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CIIE will enable deepened trade between China and Western Australian enterprises: WA Treasurer

Updated:2018-10-25 10:41:42   en.people.cn

Aerial photo taken on Oct. 19, 2018 shows the National Exhibition and Convention Center (Shanghai), the main venue to held the upcoming first China International Import Expo (CIIE), scheduled to be held from Nov. 5 to 10, in Shanghai, east China. (Xinhua/Fan Jun)

The trade relationship between China and Australia will deepen over the coming years, said the Treasurer of Western Australia, Ben Wyatt, during a speech at an Auscham event held in Beijing yesterday, Oct. 23.

Western Australia spans two and a half million square kilometers with a tiny population of just over two million people. Home to vast resources and a large energy industry, the state is reliant on foreign investment, and Chinese companies have been investing heavily in WA for decades.

Last year alone, China bought more than $49 billion worth of WA iron ore, and Wyatt explained, “China has been one of the real drivers of WA economic success, and the McGowan Government sees it as vital that it continues.”

The treasurer’s comments took place during his fourth visit to China, during which time he expressed his excitement about the growing possibilities between his state and China. WA is known for its liquefied natural gas (LNG) exports, which used to be exported solely to Japan. However, 20 percent of the country’s LNG is now sent to China, and Wyatt expects that as the demand for gas increases in China, those numbers will increase off the back of various investments Chinese companies have made into LNG industries.

Moreover, new industries in WA are creating new trade links between Australia and China.

For example, lithium is a new industry in Western Australia. In the last five years, it has grown dramatically WA has 45 percent of the global lithium supply, 100 percent of which is exported to China. Chinese companies have, in turn, been heavily investing in the WA industry, which has gone into expanding mines or opening new ones.

Port Hedland, which for generations only exported iron ore and some salts, now transports lithium, highlighting the changing global demand.

When asked about current changes in trade, Wyatt explained, “The relationship with China is deepening beyond simply just investing in raw products and minerals. There’s Chinese investment in the agricultural and pastoral industry, so there’s an opportunity for the relationship to deepen beyond what it’s been throughout history.”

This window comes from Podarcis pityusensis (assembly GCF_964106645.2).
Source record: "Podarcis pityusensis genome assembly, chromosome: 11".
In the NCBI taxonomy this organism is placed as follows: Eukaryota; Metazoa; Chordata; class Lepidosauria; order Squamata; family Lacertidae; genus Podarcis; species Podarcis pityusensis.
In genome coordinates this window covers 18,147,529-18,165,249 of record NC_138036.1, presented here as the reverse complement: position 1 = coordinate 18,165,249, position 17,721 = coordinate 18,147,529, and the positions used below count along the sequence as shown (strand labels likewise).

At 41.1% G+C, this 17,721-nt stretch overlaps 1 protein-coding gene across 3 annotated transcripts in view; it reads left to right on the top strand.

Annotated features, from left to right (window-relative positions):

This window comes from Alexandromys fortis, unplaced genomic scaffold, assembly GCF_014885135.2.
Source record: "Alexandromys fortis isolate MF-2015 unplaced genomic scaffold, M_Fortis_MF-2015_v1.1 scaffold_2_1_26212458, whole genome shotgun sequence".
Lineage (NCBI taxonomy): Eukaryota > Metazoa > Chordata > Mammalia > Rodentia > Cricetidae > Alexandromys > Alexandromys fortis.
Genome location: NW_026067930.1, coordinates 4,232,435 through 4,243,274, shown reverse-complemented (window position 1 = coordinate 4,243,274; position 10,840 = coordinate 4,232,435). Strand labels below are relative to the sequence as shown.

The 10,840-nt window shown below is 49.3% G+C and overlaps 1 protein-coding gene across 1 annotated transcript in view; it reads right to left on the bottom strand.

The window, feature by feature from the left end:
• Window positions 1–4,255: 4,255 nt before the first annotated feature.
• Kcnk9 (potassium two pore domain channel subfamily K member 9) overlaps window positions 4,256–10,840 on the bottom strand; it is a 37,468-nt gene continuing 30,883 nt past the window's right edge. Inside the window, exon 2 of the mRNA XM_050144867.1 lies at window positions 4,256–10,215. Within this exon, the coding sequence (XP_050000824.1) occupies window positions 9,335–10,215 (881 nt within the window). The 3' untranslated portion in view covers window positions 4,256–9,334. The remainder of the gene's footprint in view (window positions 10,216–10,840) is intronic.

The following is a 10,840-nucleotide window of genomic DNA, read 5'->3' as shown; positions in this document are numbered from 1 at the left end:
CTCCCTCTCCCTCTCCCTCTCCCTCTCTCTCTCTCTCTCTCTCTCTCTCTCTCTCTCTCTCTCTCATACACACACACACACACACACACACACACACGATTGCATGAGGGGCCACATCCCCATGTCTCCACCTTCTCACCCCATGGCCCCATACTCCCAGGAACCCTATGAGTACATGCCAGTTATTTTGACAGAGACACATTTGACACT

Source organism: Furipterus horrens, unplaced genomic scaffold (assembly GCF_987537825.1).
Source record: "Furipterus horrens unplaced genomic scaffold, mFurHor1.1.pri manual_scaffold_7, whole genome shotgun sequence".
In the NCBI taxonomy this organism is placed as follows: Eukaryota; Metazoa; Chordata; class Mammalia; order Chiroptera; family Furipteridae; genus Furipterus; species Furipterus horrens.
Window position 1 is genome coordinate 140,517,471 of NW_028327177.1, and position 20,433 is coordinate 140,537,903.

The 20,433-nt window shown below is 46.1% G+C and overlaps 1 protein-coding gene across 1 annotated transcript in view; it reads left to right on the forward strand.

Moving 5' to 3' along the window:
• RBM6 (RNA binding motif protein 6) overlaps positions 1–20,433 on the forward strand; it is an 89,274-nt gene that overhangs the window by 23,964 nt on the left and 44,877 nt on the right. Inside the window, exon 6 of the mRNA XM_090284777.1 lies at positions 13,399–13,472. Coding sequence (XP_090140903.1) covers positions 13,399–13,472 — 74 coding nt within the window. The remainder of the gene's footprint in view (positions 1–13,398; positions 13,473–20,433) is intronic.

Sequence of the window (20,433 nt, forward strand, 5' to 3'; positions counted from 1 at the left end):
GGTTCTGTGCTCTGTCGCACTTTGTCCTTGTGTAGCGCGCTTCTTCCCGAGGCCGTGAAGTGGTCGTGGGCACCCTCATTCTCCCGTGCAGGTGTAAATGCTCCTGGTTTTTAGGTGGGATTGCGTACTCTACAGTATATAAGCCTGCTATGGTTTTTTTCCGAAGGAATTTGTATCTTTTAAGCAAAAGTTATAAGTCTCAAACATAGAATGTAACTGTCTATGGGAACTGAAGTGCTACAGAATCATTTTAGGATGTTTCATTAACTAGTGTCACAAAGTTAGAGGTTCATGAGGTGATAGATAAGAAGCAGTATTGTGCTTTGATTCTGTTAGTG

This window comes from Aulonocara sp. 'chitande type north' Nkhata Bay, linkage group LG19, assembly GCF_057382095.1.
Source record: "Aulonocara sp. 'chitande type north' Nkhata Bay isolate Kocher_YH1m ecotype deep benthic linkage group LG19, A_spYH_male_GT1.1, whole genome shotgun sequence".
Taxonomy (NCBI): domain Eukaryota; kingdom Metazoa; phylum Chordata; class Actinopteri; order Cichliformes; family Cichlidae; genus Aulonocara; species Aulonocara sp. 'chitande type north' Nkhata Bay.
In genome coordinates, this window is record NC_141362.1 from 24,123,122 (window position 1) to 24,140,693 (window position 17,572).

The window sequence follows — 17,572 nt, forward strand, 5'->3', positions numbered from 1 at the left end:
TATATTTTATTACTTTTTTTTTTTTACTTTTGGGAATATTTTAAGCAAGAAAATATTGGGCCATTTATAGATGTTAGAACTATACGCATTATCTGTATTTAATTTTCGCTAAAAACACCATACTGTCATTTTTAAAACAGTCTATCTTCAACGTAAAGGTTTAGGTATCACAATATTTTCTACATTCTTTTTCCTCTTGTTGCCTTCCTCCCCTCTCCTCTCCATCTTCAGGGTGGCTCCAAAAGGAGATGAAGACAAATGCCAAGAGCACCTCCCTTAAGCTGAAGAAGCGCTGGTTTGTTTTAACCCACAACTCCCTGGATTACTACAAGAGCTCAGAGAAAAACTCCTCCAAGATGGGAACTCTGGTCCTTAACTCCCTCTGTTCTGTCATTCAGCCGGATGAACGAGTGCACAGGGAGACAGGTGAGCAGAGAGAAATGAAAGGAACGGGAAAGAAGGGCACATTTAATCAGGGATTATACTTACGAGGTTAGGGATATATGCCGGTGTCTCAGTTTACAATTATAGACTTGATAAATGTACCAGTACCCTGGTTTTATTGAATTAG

However, there is still room for improvement. Wyatt explained that the upcoming China International Import Expo (CIIE) , in which 200 Australian companies will take part, is incredibly important for the relationship between Australia and China.

“The relationship between China and Australia is at a point where we have a Free Trade Agreement that is being rolled out over time. However, I don’t think there’s been enough effort in making it clear to some of our smaller enterprises how they can maximize those opportunities, so conferences such as this [the CIIE] are fundamental.”

The CIIE will take place in Shanghai between 5-10 Nov. Australia will have its own pavilion and display products and services from a variety of large and small companies from all over the country. Alannah MacTiernan, the Regional Development Agriculture and Food minister for WA, will also attend as part of the Australian delegation.

“The relationship between WA and China has been great so far, but now we need to make sure that it becomes something more than just a government-to-government relationship, it needs to become more economic. Events like the CIIE will enable us to do so,” added Wyatt.

Wyatt expects the relationship between China and Australia to further deepen over the coming decades. “As China continues to grow and the nature of Chinese economic growth changes, the demand for services will increase, and I think that’s what Australia can offer.”

Editor: John Li

Keywords:   CIIE